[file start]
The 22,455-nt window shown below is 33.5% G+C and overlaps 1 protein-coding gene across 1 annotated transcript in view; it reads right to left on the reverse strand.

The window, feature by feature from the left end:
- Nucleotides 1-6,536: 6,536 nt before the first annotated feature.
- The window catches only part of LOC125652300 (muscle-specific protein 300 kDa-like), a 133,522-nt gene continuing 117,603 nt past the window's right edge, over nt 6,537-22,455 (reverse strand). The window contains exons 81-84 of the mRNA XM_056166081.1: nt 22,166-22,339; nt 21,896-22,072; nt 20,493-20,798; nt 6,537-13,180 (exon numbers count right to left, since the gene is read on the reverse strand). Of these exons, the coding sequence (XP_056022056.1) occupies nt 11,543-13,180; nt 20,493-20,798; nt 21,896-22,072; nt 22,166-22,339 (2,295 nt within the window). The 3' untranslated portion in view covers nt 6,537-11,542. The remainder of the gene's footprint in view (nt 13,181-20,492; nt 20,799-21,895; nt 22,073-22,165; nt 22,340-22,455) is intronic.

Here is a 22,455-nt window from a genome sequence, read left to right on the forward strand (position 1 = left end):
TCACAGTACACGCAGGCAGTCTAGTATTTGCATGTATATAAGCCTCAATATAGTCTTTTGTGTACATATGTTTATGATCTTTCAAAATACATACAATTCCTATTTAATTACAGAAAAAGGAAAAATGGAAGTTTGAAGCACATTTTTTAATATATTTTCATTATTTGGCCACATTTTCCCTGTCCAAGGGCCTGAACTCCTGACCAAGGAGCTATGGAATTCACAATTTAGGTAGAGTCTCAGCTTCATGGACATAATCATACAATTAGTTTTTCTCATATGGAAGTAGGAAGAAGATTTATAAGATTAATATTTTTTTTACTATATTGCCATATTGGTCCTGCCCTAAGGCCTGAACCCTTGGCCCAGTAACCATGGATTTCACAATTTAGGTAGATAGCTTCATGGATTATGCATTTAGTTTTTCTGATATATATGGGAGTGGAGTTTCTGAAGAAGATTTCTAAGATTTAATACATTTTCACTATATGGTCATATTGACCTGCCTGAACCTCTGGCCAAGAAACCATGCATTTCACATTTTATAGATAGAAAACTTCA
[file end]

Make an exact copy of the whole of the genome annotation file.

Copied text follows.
The 22,455-nt window shown below is 33.5% G+C and overlaps 1 protein-coding gene across 1 annotated transcript in view; it reads right to left on the reverse strand.

The window, feature by feature from the left end:
- Nucleotides 1-6,536: 6,536 nt before the first annotated feature.
- The window catches only part of LOC125652300 (muscle-specific protein 300 kDa-like), a 133,522-nt gene continuing 117,603 nt past the window's right edge, over nt 6,537-22,455 (reverse strand). The window contains exons 81-84 of the mRNA XM_056166081.1: nt 22,166-22,339; nt 21,896-22,072; nt 20,493-20,798; nt 6,537-13,180 (exon numbers count right to left, since the gene is read on the reverse strand). Of these exons, the coding sequence (XP_056022056.1) occupies nt 11,543-13,180; nt 20,493-20,798; nt 21,896-22,072; nt 22,166-22,339 (2,295 nt within the window). The 3' untranslated portion in view covers nt 6,537-11,542. The remainder of the gene's footprint in view (nt 13,181-20,492; nt 20,799-21,895; nt 22,073-22,165; nt 22,340-22,455) is intronic.

Here is a 22,455-nt window from a genome sequence, read left to right on the forward strand (position 1 = left end):
TCACAGTACACGCAGGCAGTCTAGTATTTGCATGTATATAAGCCTCAATATAGTCTTTTGTGTACATATGTTTATGATCTTTCAAAATACATACAATTCCTATTTAATTACAGAAAAAGGAAAAATGGAAGTTTGAAGCACATTTTTTAATATATTTTCATTATTTGGCCACATTTTCCCTGTCCAAGGGCCTGAACTCCTGACCAAGGAGCTATGGAATTCACAATTTAGGTAGAGTCTCAGCTTCATGGACATAATCATACAATTAGTTTTTCTCATATGGAAGTAGGAAGAAGATTTATAAGATTAATATTTTTTTTACTATATTGCCATATTGGTCCTGCCCTAAGGCCTGAACCCTTGGCCCAGTAACCATGGATTTCACAATTTAGGTAGATAGCTTCATGGATTATGCATTTAGTTTTTCTGATATATATGGGAGTGGAGTTTCTGAAGAAGATTTCTAAGATTTAATACATTTTCACTATATGGTCATATTGACCTGCCTGAACCTCTGGCCAAGAAACCATGCATTTCACATTTTATAGATAGAAAACTTCA